‘We are looking at an opportunity grab now’
Shivinder Mohan Singh, managing director, Fortis Healthcare, spoke to Hindustan Times about his new projects and future plans. Excerptsbusiness Updated: Oct 25, 2009 21:23 IST
Shivinder Mohan Singh, managing director, Fortis Healthcare, spoke to Hindustan Times about his new projects and future plans. Excerpts.
What lies ahead for India’s healthcare segment?
We believe that in the next 4 to 5 years, India will close its healthcare opportunity just like the opportunity for new players is limited in the telecom and the insurance space now. So we are looking at an opportunity grab now and the scope will be limited for new players unless you are a global biggie going forward.
Are you looking for acquisitions?
Always. And we are very clear about it. Our past acquisitions have worked well for us. Escorts Delhi itself contributes 30 per cent of our total turnover.
So where are you looking to expand?
I think Delhi is full now and there is no space for a new player. There are several towns that I feel can take 3 or 4 healthcare facilities. However, I might not be going there. Mumbai, Chennai, Bangalore, Hyderabad, Pune and Kolkata are some of the towns that have the space to take 3 or 4 hospitals.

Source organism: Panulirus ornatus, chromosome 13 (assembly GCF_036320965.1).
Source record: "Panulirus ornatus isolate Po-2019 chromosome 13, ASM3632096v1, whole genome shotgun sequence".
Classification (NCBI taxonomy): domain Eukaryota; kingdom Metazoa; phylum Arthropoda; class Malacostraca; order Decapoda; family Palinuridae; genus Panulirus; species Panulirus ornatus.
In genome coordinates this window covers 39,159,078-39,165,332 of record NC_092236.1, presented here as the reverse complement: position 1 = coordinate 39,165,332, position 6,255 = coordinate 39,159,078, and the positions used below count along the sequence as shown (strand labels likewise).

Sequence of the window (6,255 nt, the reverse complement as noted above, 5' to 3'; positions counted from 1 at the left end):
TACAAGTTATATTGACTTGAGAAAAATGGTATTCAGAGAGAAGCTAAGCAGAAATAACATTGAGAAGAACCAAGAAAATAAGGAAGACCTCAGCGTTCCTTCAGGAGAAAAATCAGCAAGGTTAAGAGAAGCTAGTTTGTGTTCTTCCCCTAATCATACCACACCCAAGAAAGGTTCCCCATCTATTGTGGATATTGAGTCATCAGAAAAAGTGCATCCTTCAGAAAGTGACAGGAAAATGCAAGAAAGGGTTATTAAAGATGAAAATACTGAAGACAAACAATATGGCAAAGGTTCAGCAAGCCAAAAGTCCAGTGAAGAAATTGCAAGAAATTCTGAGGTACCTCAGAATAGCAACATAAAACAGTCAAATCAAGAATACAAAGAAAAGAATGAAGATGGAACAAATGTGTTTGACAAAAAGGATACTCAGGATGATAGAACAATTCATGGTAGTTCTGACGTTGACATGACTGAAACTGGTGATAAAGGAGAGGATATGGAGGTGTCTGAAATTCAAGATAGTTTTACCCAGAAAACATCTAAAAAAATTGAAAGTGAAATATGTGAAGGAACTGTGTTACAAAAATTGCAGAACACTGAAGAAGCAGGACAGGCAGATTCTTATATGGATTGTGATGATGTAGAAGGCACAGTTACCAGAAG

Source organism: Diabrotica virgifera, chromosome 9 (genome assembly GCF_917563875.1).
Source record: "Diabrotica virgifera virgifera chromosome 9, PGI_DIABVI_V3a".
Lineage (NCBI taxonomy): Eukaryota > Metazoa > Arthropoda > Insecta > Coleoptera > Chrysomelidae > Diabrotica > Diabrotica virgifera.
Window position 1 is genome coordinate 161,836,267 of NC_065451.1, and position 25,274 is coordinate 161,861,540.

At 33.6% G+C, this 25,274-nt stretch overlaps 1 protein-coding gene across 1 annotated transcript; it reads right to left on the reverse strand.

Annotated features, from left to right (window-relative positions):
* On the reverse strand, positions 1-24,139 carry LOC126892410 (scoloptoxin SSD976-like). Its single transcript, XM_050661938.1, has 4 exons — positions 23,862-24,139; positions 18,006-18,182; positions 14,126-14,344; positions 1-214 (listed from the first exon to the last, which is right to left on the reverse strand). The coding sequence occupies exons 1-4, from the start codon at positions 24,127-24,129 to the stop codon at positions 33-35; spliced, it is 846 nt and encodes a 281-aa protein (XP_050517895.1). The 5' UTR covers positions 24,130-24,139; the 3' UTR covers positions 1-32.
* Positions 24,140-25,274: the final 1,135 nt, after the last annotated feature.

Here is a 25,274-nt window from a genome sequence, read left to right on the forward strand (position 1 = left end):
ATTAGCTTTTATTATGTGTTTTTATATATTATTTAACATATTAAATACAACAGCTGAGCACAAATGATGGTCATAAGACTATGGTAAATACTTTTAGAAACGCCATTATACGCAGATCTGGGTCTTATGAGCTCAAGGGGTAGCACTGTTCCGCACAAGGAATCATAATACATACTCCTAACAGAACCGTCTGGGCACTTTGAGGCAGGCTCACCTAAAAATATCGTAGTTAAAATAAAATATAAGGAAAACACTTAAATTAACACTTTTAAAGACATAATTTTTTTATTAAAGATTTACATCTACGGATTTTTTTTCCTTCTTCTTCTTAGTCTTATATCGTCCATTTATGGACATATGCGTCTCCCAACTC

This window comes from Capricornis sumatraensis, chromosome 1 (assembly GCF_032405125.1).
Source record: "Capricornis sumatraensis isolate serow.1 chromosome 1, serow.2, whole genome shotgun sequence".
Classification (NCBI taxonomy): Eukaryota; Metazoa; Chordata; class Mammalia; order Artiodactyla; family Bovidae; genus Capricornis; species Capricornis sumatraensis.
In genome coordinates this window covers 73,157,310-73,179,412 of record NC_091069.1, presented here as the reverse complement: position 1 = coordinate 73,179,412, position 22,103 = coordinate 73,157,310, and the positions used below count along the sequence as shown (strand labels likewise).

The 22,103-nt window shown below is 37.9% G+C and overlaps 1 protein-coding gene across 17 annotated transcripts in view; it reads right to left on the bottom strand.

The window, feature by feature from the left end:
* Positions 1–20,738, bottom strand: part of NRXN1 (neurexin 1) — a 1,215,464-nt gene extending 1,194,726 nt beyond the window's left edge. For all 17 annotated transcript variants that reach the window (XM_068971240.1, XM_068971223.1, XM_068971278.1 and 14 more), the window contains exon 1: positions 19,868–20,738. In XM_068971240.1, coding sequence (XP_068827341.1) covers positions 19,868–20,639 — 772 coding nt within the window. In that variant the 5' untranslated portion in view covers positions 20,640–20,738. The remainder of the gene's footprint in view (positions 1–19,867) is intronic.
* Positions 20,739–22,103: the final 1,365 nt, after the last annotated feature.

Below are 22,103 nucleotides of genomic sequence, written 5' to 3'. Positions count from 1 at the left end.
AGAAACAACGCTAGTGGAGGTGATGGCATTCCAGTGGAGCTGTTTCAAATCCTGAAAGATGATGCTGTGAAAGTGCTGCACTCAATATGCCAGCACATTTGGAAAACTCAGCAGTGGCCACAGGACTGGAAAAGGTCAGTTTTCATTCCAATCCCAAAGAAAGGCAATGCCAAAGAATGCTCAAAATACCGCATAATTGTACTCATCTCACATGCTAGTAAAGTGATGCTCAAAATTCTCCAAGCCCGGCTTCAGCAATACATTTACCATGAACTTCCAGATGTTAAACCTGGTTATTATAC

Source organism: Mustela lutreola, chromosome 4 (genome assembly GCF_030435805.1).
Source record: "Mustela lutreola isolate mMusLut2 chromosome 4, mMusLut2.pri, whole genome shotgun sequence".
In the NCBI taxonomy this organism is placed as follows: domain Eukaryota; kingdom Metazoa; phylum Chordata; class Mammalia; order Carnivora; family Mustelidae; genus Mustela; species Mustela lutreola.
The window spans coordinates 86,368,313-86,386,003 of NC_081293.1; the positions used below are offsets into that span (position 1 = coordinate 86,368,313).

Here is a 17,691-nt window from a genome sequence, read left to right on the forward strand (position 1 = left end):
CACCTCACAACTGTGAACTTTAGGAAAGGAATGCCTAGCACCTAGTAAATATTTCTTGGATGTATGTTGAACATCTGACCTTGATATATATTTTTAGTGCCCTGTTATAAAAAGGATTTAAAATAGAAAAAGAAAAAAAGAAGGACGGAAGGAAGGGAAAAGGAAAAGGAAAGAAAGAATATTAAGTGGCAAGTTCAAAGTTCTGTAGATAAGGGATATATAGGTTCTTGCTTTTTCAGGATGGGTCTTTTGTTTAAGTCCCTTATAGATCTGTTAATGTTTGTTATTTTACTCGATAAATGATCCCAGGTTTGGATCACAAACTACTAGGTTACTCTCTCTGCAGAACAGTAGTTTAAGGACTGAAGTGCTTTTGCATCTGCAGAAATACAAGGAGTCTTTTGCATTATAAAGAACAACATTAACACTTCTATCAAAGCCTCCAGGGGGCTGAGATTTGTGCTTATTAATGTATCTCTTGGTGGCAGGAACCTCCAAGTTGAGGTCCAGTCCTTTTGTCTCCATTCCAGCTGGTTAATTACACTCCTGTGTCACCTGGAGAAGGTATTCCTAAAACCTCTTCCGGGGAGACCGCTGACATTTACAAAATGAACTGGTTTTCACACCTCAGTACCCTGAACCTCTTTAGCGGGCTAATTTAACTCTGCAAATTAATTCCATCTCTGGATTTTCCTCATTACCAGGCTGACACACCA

What do you look for when you buy a hospital or a chain?
We look for hospitals that have a minimum bed capacity of 100.
But are there enough available?
There are around 50,000 hospitals in the country and around 6 per cent of them have a 100-bed capacity. That means there are around 3,000 that suit my need and I want only few of them.
What new are you working on?
For the past one year, I have been working on how to make healthcare relevant to India by making it relevant for the masses. And for that we have to deliver healthcare at half the price of what we are charging today. The model that we have reached as of now allows us to offer healthcare 37 per cent cheaper.
How will this happen and has the work started on it?
We have worked on a low capital expenditure, low operational expenditure and high volume. We have started work at two places in Gujarat and Punjab for a a 200-bed facility.
Will the quality suffer or remain the same?
The quality of outcome should remain the same. I would not repeat what I do at Escorts because then I would fail. I will get the same outcome with a different approach.